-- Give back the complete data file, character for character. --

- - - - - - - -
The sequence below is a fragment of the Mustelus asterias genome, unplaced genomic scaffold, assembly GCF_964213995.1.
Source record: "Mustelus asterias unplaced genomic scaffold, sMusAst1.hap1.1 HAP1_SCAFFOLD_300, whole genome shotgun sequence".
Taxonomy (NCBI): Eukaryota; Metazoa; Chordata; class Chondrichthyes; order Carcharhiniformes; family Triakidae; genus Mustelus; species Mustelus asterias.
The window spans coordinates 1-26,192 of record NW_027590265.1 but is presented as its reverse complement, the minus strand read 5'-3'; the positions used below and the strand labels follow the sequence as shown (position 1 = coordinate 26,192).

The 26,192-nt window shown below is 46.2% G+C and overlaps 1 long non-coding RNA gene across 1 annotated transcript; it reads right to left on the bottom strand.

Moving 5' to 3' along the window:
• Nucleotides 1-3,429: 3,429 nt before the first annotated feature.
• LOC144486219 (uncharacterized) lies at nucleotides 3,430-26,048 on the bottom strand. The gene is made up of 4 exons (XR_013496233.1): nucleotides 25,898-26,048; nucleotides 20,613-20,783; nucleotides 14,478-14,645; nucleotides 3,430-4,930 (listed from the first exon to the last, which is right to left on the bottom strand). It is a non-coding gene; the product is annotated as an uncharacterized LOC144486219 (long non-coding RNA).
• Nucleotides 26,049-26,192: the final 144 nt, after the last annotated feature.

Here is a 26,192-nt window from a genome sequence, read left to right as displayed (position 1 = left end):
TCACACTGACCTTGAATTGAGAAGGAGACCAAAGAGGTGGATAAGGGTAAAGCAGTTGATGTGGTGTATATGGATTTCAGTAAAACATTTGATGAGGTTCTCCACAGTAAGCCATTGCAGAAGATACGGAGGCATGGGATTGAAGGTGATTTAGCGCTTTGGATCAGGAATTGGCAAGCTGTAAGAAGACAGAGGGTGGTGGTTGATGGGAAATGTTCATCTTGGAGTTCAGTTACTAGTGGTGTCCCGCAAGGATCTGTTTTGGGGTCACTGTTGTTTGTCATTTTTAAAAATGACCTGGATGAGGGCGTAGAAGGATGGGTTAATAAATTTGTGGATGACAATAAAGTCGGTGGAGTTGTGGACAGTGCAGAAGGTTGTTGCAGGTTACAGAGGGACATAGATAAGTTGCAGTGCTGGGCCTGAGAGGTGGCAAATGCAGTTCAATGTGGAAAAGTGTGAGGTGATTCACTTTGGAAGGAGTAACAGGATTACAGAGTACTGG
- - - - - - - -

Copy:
The sequence below is a fragment of the Mustelus asterias genome, unplaced genomic scaffold, assembly GCF_964213995.1.
Source record: "Mustelus asterias unplaced genomic scaffold, sMusAst1.hap1.1 HAP1_SCAFFOLD_300, whole genome shotgun sequence".
Taxonomy (NCBI): Eukaryota; Metazoa; Chordata; class Chondrichthyes; order Carcharhiniformes; family Triakidae; genus Mustelus; species Mustelus asterias.
The window spans coordinates 1-26,192 of record NW_027590265.1 but is presented as its reverse complement, the minus strand read 5'-3'; the positions used below and the strand labels follow the sequence as shown (position 1 = coordinate 26,192).

The 26,192-nt window shown below is 46.2% G+C and overlaps 1 long non-coding RNA gene across 1 annotated transcript; it reads right to left on the bottom strand.

Moving 5' to 3' along the window:
• Nucleotides 1-3,429: 3,429 nt before the first annotated feature.
• LOC144486219 (uncharacterized) lies at nucleotides 3,430-26,048 on the bottom strand. The gene is made up of 4 exons (XR_013496233.1): nucleotides 25,898-26,048; nucleotides 20,613-20,783; nucleotides 14,478-14,645; nucleotides 3,430-4,930 (listed from the first exon to the last, which is right to left on the bottom strand). It is a non-coding gene; the product is annotated as an uncharacterized LOC144486219 (long non-coding RNA).
• Nucleotides 26,049-26,192: the final 144 nt, after the last annotated feature.

Here is a 26,192-nt window from a genome sequence, read left to right as displayed (position 1 = left end):
TCACACTGACCTTGAATTGAGAAGGAGACCAAAGAGGTGGATAAGGGTAAAGCAGTTGATGTGGTGTATATGGATTTCAGTAAAACATTTGATGAGGTTCTCCACAGTAAGCCATTGCAGAAGATACGGAGGCATGGGATTGAAGGTGATTTAGCGCTTTGGATCAGGAATTGGCAAGCTGTAAGAAGACAGAGGGTGGTGGTTGATGGGAAATGTTCATCTTGGAGTTCAGTTACTAGTGGTGTCCCGCAAGGATCTGTTTTGGGGTCACTGTTGTTTGTCATTTTTAAAAATGACCTGGATGAGGGCGTAGAAGGATGGGTTAATAAATTTGTGGATGACAATAAAGTCGGTGGAGTTGTGGACAGTGCAGAAGGTTGTTGCAGGTTACAGAGGGACATAGATAAGTTGCAGTGCTGGGCCTGAGAGGTGGCAAATGCAGTTCAATGTGGAAAAGTGTGAGGTGATTCACTTTGGAAGGAGTAACAGGATTACAGAGTACTGG